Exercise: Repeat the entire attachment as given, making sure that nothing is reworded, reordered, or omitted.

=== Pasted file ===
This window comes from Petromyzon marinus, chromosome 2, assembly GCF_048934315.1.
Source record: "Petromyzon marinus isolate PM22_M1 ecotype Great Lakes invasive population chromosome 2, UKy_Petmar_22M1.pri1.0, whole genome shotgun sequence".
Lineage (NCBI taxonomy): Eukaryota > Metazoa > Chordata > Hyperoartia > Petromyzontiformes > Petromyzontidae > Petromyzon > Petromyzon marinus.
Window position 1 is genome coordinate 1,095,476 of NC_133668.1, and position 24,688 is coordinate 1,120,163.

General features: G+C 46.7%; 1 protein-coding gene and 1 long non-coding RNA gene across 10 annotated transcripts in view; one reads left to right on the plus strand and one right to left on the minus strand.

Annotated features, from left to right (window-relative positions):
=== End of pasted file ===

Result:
This window comes from Petromyzon marinus, chromosome 2, assembly GCF_048934315.1.
Source record: "Petromyzon marinus isolate PM22_M1 ecotype Great Lakes invasive population chromosome 2, UKy_Petmar_22M1.pri1.0, whole genome shotgun sequence".
Lineage (NCBI taxonomy): Eukaryota > Metazoa > Chordata > Hyperoartia > Petromyzontiformes > Petromyzontidae > Petromyzon > Petromyzon marinus.
Window position 1 is genome coordinate 1,095,476 of NC_133668.1, and position 24,688 is coordinate 1,120,163.

General features: G+C 46.7%; 1 protein-coding gene and 1 long non-coding RNA gene across 10 annotated transcripts in view; one reads left to right on the plus strand and one right to left on the minus strand.

Annotated features, from left to right (window-relative positions):